Clerics at the Red Mosque were incensed and reacted angrily to the cartoon. In angry Friday sermons, they warned Mr Sethi not to "test their patience". He had already been denounced as an "Anti-Islamic American agent". In many ways Aaj Kal is pushing the boundaries of journalism; and pushes the message that moderates need to unite against the forces of religious extremism. Its format, also, is also considered to be daring by many in a conservative society. The front-page has a modern look, and is often splashed with glamorous pictures of models and actresses.
Comparatively, Urdu newspapers have a broad reader base as compared to English papers and are traditionally more nationalistic. Religion is an essential staple of the national and world view of the local Urdu press. Pakistan, considered an ally of the United States in its "war against terrorism", is teetering on the fragile edges of chaos and internal conflict. The western borders are aflame. Pakistan military is engaged, many say half-heartedly, in battling Taliban and pro al Qa'eda elements based in the semiautonomous tribal areas, straddling the border with Afghanistan.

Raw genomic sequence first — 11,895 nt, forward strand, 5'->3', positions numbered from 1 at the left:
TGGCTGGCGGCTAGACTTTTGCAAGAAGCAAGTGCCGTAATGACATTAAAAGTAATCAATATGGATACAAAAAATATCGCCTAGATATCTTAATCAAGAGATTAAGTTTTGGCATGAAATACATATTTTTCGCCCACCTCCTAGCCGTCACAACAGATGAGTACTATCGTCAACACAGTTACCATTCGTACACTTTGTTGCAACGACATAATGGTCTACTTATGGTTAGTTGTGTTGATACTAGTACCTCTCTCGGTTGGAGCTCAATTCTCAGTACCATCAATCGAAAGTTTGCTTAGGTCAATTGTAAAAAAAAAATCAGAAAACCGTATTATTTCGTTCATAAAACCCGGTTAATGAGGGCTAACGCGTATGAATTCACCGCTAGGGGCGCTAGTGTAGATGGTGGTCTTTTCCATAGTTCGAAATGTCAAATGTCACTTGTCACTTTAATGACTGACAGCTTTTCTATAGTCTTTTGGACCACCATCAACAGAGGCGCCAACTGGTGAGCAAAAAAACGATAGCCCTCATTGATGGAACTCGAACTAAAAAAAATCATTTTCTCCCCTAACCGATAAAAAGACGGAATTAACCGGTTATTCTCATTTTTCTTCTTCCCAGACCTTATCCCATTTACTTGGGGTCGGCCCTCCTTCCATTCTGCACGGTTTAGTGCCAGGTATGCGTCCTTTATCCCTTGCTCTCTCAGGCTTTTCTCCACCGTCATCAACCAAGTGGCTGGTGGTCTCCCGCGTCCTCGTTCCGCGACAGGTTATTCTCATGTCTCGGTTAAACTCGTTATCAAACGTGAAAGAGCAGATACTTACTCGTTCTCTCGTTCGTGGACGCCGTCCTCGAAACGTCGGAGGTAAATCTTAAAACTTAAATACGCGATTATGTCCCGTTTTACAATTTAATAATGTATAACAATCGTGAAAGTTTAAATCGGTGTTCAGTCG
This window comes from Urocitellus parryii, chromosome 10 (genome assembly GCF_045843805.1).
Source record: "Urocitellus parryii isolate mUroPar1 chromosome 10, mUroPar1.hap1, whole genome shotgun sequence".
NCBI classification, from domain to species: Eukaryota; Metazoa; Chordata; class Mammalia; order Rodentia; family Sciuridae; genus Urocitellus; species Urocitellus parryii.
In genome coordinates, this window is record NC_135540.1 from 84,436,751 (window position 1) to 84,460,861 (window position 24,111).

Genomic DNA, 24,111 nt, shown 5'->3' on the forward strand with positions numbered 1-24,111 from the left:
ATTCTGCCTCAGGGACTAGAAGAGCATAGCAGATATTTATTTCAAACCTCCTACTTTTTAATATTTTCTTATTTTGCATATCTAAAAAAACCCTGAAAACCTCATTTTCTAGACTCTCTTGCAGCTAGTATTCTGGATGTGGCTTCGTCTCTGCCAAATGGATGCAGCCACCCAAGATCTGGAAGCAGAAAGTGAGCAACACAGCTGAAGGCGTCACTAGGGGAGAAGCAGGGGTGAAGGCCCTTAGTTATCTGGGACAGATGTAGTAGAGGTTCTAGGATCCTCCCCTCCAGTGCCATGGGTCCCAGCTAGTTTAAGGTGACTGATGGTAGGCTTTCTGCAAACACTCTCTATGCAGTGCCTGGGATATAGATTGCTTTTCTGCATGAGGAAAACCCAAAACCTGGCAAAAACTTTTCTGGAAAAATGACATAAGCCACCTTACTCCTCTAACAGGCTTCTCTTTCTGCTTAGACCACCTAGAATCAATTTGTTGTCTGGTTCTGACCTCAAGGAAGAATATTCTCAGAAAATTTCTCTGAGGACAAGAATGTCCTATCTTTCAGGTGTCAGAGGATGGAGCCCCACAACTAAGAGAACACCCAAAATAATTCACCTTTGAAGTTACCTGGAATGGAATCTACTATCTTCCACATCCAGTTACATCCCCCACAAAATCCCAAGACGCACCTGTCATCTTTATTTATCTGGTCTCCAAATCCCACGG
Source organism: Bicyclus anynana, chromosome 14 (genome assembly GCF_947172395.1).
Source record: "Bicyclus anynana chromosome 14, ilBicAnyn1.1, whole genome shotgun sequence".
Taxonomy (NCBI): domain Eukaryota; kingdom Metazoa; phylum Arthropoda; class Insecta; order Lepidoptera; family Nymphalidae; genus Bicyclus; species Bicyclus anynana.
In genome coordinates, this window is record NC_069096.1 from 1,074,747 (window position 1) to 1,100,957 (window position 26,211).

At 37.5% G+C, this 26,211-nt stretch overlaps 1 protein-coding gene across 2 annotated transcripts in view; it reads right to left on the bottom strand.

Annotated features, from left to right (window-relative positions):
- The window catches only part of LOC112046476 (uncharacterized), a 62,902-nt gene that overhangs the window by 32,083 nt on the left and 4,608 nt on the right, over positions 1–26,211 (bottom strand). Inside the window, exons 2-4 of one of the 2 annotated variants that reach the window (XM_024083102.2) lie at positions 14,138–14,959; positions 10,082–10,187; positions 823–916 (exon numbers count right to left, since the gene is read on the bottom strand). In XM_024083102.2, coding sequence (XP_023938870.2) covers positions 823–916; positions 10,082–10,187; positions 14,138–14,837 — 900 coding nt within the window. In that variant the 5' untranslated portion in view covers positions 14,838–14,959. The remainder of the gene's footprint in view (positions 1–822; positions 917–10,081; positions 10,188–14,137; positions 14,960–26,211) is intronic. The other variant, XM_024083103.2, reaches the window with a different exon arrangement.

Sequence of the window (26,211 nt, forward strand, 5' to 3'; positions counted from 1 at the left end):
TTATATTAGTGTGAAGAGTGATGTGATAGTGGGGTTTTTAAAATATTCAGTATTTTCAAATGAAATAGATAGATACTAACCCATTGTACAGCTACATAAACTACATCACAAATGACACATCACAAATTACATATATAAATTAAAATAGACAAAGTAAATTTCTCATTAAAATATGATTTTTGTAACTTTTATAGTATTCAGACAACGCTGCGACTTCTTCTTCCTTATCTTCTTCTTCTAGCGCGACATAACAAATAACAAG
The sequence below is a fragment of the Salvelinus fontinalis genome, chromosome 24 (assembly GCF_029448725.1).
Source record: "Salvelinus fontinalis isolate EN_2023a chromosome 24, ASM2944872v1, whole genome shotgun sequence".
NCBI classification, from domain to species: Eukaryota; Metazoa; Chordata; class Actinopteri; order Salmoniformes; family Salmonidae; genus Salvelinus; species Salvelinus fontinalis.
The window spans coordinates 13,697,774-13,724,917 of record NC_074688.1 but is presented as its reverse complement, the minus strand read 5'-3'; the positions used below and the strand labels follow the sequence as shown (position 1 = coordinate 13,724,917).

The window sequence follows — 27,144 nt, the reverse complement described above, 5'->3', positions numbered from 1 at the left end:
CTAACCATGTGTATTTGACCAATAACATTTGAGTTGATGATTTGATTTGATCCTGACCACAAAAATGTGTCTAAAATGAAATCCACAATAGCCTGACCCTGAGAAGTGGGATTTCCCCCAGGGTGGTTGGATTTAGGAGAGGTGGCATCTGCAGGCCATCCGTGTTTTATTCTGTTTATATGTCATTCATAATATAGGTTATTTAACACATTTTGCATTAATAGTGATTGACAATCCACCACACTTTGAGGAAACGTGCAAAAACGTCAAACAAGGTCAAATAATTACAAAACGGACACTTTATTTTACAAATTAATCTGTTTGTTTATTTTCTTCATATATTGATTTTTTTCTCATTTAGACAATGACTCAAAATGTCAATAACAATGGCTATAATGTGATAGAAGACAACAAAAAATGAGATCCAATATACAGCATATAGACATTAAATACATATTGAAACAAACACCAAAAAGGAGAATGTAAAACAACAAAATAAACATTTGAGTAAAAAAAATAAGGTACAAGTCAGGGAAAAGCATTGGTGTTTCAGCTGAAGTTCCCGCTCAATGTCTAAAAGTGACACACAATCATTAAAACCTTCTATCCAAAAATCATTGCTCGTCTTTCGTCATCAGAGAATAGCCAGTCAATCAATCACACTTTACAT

Reprisal attacks, especially suicide attacks, against Pakistani military and security apparatus made 2007 one of the bloodiest years for Pakistan. In the middle of the violence, journalists have often found themselves the target. Threats and intimidation have come not only from the religious extremists but also from the regime of Pervez Musharraf, the president, unhappy with critical coverage of his policies.
According to a report by Internews, a non-governmental organisation, May 3 2007 to May 3 2008 was the most violent year for journalists. Fifteen journalists were killed while doing their job, 357 were arrested, 123 injured in physical assaults, 154 were harassed while there were 18 cases of attacks and ransacking of media properties and 88 cases of various gag orders issued by the government, according to the report.
In November, when Mr Musharraf imposed a state of emergency and ousted the supreme court judges who were ostensibly questioning his candidature as president, private television networks were taken off air. They were allowed back only after they agreed to water down their criticism of Mr Musharraf and his policies. The threats to Aaj Kal and accusations its staff are against the Red Mosque have been widely condemned by the local and international press and rights groups. Last week, journalists protested in Islamabad to express solidarity with the paper, and to condemn the threats.
"The accusations leave [the paper's journalists] vulnerable to attack by militant groups at a time when civil violence is on the rise," Committee to Protect Journalists said in a letter to Yousaf Raza Gilani, the prime minister. "The CPJ takes these threats very seriously. Made in the context of the widespread civil unrest and violence in Pakistan, anyone who is considered an enemy of the mosque's supporters, particularly those who work for a civilian media organisation, is at great risk," it said.
* The National